Guru Gobind Singh ([gʊɾuː goːbɪn̯d̯ᵊ sɪ́ŋgᵊ]; from 22 December 1666 – to 7 October 1708), born Gobind Rai, was the tenth Sikh Guru, a spiritual hero, hero, poet, and philosopher. When his father, Guru Tegh Bahadur, was assassinated by Aurangzeb, Guru Gobind Singh was officially appointed Sikh leader at the age of nine, becoming the tenth and last Sikh Guru. His four sons died during his lifetime – two in battle, two were killed by the Mughal army.
Among his significant contributions to Sikhism was the establishment of the Khalsa Sikh war power community in 1699 and introduced the five Ks, the five titles of faith worn by the Khalsa Sikhs at all times. Guru Gobind Singh called Dasam Granth his songs are a sacred part of Sikh prayers and rituals of Khalsa. He is also credited with completing and incorporating the Guru Granth Sahib as the main text of Sikhism and the Eternal Heritage.
The period following the assassination of Guru Tegh Bahadur – father of Guru Gobind Singh, was a period when the Mughal Empire under Aurangzeb was a hostile enemy to the Sikh people. Sikhs opposed, led by Gobind Singh, and Muslim and Sikh conflicts escalated during this period.  Both the Mughal authorities and the Aurangzeb army were of great interest to Guru Gobind Singh. Aurangzeb ordered the extermination of Guru Gobind Singh and his family.
Guru Gobind Singh believed in Dharam Yudh (the war for the protection of justice), a war fought as a last resort, not for revenge or greed or any other harmful cause. According to Guru Gobind Singh, one should be prepared to die in order to stop oppression, end persecution, and defend one’s religious values. He led fourteen battles for that purpose, but he did not conquer, nor did he damage anyone’s place of worship.
Muslim historians of the Mughal court wrote about Gugu Gobind Singh and the politics of his day, and these official Persian accounts were readily available and the basis for the colonial era was the English language interpretation of Sikh history.
According to Dhavan, Persian inscriptions dictated by Mughal court historians during the lifetime of Guru Gobind Singh were hostile to him, but merely presented Mughal’s views. They believed that the traditional Sikh culture was corrupted by him, by creating an army determined to oppose the Imperial army. Dhavan writes that some Persian writers who wrote decades or a hundred years after the death of Guru Gobind Singh emanated from a complete reliance on Mughal court records denigrating Guru, including stories from the Sikh gurbilas text praising Guru.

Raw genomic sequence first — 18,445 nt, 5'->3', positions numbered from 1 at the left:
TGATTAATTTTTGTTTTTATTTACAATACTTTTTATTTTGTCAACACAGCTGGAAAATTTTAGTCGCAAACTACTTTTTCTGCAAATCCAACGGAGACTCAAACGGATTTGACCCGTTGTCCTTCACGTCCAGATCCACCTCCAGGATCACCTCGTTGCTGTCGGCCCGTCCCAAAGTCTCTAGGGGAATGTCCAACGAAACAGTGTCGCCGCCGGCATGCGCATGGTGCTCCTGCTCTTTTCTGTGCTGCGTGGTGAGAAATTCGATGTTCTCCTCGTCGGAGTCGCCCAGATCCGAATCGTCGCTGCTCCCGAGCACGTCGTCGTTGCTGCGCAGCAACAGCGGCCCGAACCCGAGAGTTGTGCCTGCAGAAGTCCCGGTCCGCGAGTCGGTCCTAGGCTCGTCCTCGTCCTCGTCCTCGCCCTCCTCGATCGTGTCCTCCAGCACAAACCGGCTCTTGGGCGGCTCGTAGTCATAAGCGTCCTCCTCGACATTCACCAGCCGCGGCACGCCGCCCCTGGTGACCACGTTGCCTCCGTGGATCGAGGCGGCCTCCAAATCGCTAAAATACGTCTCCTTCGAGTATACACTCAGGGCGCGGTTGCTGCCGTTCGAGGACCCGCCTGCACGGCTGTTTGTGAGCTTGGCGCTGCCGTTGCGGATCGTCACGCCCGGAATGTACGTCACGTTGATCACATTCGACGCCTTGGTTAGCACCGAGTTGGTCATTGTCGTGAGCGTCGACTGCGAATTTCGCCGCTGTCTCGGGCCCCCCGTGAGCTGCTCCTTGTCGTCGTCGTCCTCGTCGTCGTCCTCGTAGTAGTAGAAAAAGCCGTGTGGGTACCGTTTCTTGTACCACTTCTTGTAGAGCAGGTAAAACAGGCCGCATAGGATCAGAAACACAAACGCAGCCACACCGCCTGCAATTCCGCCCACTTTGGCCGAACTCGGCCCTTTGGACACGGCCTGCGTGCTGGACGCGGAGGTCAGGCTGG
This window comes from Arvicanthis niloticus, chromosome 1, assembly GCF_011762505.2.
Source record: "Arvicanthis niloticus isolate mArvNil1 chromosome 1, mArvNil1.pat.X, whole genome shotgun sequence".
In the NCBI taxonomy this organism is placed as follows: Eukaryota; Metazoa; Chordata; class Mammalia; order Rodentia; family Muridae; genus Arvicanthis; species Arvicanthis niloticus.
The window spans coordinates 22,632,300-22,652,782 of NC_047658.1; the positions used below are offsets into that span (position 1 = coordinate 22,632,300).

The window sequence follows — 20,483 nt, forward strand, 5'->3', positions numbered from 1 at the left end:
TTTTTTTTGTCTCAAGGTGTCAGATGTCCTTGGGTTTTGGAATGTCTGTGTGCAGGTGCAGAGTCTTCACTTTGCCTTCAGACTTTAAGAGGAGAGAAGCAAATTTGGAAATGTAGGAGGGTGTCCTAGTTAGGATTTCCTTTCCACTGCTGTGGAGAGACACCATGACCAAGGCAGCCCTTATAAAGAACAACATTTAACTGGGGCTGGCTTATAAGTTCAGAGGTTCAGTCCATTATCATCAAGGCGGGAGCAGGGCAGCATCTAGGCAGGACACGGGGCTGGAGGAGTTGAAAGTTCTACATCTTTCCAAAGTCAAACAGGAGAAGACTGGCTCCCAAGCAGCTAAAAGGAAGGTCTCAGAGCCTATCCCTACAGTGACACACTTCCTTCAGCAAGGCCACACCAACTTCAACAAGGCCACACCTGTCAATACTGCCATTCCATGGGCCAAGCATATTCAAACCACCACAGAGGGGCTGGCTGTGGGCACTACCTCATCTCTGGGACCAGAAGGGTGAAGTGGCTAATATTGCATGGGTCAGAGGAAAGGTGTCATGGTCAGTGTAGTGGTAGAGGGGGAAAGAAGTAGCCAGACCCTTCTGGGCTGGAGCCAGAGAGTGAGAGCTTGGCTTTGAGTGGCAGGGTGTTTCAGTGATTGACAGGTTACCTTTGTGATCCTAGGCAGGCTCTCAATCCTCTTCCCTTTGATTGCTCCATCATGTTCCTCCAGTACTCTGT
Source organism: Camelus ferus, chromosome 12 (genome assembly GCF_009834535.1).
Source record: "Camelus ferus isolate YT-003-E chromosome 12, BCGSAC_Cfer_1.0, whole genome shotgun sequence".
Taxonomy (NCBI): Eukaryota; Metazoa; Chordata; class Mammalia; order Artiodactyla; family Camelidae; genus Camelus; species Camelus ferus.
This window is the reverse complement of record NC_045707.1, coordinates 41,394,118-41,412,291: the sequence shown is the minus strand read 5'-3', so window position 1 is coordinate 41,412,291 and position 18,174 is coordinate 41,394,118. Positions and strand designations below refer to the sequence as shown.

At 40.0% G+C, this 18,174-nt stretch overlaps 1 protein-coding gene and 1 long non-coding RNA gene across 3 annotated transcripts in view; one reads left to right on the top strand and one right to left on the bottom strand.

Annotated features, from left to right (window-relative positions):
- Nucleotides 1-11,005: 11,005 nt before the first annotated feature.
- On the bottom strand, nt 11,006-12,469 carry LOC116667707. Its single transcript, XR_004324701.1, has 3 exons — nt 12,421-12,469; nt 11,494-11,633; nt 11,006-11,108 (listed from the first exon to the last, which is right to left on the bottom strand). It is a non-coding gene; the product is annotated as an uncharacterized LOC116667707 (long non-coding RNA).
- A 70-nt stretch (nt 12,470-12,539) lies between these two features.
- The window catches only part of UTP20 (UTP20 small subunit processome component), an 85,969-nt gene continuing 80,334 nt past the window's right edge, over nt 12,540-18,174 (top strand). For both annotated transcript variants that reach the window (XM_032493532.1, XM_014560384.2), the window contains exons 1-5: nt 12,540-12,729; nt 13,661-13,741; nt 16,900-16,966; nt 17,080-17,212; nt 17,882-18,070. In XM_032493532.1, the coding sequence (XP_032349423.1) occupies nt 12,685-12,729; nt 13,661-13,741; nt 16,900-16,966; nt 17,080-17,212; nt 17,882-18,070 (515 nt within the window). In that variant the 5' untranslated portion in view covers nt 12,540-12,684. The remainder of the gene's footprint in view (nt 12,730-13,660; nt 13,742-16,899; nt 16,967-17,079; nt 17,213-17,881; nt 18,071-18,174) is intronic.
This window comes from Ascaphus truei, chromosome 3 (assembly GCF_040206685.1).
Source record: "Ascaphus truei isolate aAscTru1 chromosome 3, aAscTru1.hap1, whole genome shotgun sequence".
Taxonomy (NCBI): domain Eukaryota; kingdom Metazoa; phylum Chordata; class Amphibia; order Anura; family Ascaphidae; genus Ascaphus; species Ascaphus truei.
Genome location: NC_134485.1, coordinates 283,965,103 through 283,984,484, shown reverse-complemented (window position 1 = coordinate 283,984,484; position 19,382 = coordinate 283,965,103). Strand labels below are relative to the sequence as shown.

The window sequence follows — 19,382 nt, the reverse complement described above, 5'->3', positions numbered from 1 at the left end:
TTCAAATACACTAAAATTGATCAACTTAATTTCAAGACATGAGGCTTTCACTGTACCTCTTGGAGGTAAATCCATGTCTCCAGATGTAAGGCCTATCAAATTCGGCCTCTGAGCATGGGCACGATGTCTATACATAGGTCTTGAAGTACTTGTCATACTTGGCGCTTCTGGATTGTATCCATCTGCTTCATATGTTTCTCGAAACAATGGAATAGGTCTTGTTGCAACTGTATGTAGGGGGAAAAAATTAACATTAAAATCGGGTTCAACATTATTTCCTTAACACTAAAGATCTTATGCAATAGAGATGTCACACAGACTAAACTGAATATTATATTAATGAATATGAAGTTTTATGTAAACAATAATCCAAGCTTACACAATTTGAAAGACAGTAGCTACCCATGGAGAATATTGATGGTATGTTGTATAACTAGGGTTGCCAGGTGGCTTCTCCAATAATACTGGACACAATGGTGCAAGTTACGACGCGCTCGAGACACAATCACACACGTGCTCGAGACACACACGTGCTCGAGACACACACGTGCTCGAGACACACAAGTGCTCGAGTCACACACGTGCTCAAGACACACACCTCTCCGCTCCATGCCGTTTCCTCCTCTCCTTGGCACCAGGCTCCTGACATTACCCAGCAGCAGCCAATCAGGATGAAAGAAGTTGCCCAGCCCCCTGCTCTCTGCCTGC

Mughal accounts suggest that the Muslim hierarchy viewed the Sikh Panth as a sect, and after the battle of Anandpur, the Mughals felt that Guru’s forces were one of the most powerful forces in the Mughal Empire.
The postwar years
After the Second World War in Anandpur in 1704, the Guru and its remaining troops moved and settled in various places, including hiding places such as the Machhiwara forest south of Panjab.
Some of the various places in northern, western, and central India that Guru settled after 1705, include Hehar and Kirpal Das (maternal uncle), Manuka, Mehdiana, Chakkar, Takhtupura and Madhe and Dina (Malwa region (Punjab)). He lived with relatives or faithful Sikhs as the three grandchildren of Rai Jodh, devoted to Guru Har Gobind.
Guru Gobind Singh saw the war behavior of Aurangzeb and his army against his family and his people as betrayal, injustice, injustice, and disrespect. After all of Gugu Gobind Singh’s children were killed by the Mughal army and the battle of Muktsar, Guru wrote a defamatory letter in Persian to Aurangzeb, called Zafarnama (literally, “victory book”), a book the Sikh tradition thinks of. important in the late 19th century.
Guru’s letter was strong but included Aurangzeb. He sued the Mughal emperor and his superiors spiritually, accusing them of misconduct in the governance and conduct of the war. The letter predicted that the Mughal Empire would soon come to an end, for it was full of persecution, lies, and immorality. The book is spiritually based on Guru Gobind Singh’s beliefs about justice and dignity without fear.
There are two stories of why Guru went to Nanded, one that he helped Bahadur Shah to oppress the leaders of the Marathas and the Boi Dynasty or that he went there just to preach Sikhism as he had just marveled at the rebellion of Kam Bakhsh and the soldiers present. tired and decided to camp. The second is the most popular narrative.